chosen to operate as an organization. It should
be succinct, concise and compelling.
          Organizational Goals
            and Objectives

In order to describe your project, you
must first start out with the goals and
objectives —
What you want to ultimately accomplish
(your goal) and what you must do
specifically to achieve that goal (your
objectives).
Goals and S.M.A.R.T. Objectives

✓ A goal is a broad statement that
describes what your program will
accomplish.
✓ An objective is a specific statement that
describes a particular, expected program
outcome.
✓ Useful objectives are SMART:

Specific
Measurable
Attainable
Relevant
Time-bound
Financial Planning and Budgeting
Financial planning is the development and
implementation of coordinated plans for
the achievement of the enterprise’s overall
financial objectives
A Strategic plan identifies goals,
Financial plans identifies objectives
Financial objectives usually relate to
improvements in the organizational
financial position or increased profitability.
        Financial Objectives
             Examples
Maintaining a specified cash reserve
Maintaining a set of percentages of
program services, management and
general or fundraising costs
Maintaining a level of pay for staff to
attract skilled employees
Entering into a joint venture
Limiting Medicaid revenues
        What comes first?
Strategic Planning should come BEFORE
financial planning

The financial plan identifies the resources
that are needed to implement the
strategic plan
        Financial Reports
Financial reports, usually produced on a
monthly basis, gives managers the
opportunity to review heir organization’s
financial position
        Balance Sheet
The statement of financial
position presents the
organizations financial position
(i.e., The value or worth of the
organization at a given time)
Consolidated Activity Statement
 Presents the overall organization’s
 performance for the report period
Activity Statement by Cost Center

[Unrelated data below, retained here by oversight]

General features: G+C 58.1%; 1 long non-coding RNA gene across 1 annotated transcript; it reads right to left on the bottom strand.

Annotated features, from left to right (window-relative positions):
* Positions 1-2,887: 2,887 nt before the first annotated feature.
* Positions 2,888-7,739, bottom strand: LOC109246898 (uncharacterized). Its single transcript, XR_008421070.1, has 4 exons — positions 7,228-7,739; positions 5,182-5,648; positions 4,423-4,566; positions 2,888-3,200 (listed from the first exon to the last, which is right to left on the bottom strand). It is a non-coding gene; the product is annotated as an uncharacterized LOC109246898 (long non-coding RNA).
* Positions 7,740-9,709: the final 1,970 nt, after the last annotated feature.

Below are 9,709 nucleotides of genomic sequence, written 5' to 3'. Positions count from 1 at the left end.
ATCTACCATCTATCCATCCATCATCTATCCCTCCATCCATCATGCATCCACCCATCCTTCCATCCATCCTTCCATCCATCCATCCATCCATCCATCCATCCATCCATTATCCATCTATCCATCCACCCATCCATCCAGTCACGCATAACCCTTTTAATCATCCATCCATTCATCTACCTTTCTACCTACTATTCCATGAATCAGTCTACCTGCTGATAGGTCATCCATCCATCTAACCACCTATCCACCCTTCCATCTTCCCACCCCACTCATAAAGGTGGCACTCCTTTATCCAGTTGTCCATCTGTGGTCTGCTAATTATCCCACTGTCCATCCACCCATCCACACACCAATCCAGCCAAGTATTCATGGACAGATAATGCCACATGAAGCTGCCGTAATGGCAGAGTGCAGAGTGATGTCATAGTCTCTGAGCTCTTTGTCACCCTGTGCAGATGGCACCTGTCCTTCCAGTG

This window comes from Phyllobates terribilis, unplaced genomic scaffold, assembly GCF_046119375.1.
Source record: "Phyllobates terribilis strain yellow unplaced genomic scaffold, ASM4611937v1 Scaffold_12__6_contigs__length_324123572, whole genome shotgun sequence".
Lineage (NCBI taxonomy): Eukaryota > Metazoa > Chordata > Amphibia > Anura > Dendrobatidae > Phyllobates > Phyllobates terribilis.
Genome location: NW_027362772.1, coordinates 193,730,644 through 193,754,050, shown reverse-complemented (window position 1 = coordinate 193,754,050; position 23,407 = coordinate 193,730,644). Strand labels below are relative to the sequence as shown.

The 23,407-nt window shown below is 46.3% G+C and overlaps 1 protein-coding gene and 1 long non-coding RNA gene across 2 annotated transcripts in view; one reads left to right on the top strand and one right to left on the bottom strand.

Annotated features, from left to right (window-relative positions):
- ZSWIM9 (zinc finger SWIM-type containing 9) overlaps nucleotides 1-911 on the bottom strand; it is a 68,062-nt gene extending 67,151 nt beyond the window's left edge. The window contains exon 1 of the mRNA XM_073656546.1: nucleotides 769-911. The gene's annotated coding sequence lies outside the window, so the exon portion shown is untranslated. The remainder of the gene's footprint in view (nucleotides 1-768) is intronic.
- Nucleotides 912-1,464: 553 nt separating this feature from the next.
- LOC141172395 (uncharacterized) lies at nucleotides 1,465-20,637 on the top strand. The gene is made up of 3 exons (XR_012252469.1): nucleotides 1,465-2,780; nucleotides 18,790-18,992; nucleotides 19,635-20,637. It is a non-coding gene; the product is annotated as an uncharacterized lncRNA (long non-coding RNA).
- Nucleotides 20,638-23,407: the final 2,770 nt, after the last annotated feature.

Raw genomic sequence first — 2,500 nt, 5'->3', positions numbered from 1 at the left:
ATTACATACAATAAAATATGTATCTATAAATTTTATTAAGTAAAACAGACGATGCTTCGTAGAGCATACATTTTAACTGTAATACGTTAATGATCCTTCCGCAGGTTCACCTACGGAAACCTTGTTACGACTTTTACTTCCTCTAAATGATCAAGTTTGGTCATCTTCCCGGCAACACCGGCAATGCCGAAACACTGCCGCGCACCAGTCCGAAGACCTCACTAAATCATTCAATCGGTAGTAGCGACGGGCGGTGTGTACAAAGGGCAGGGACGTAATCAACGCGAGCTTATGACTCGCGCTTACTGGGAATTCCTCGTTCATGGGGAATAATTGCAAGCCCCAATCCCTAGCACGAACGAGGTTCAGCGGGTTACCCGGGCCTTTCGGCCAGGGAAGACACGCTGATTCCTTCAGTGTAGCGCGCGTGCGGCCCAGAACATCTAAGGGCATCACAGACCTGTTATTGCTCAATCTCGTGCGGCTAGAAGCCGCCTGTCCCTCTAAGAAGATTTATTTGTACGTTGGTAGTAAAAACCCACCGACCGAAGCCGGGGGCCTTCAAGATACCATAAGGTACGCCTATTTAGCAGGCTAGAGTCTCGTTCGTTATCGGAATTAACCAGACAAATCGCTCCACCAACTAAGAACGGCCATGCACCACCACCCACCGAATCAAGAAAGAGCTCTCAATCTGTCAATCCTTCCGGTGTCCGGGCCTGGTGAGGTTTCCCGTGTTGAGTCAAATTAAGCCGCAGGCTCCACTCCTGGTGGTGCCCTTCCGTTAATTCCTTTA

Presents the performance of a
cost center for the report period

This could be a service center,
program or area
  Statement of Cash Flows
Shows an organization’s cash
receipts and payments
    Statement of Activities
Profit & Loss Statement


  Summary of a company’s revenues
  and expenses for an accounting
  period – annually, monthly,
  quarterly
     Statement of Activities
Elements of the statement of activities
include:
√Revenues from providing services,
fundraising, investments or other activities
of the organization
√Expenses incurred in the operation of
the organization
     Statement of Activities
√ Gains or increases in net assets

√ Losses or decreases in net assets
Additional Financial Statements
 Cash Flow – shows cash receipts and
 payments over a period of time set up by
 principal categories and uses
 Functional Expenses –
 (1) program services / activities carried
 out to fulfill organization’s mission or
 purpose
(2) supporting services/fundraising,
 management & membership development
Interpreting Financial Statements
Describes the FINANCIAL HEALTH of the
organization
Measures the organization’s efficiency
Evaluates the adequacy of financial
resources
Identifies financial trends
          What to Look For
Surplus or Deficit
Budget to Actual for Revenue and Expenses
Vertical Analysis – line items % of revenue or
expense
Horizontal Analysis – compares line items to
total with prior periods (current vs prior year)
Ratio of administrative expenses- expenses
associated with each program
Current ratio – ability to cover debt
           Summary

Budgeting Basics
For Non-financial Executives
   Purpose of this Training
To present the fundamentals and practical
aspects of fiscal management for non
financial managers.
To provide basic budgeting information
and terminology as tools for further
exploration.
  LEARNING OBJECTIVES

Describe the linkage between financial and
strategic planning

State the basics principles of internal
controls
   LEARNING OBJECTIVES


Understand THE BASIC COMPONENTS
Fiscal Management System
Know the differences between for-Profit
and NonProfit Organizations
Describe the roles and responsibilities of
the Board of Directors, the executive
director and program managers in fiscal
management
  LEARNING OBJECTIVES

Describe the linkage between financial and
strategic planning

State the basics principles of internal
controls
  Chiquita T. Tuttle, MBA


    Thank you for your
participation and attendance

       Have a Great Day!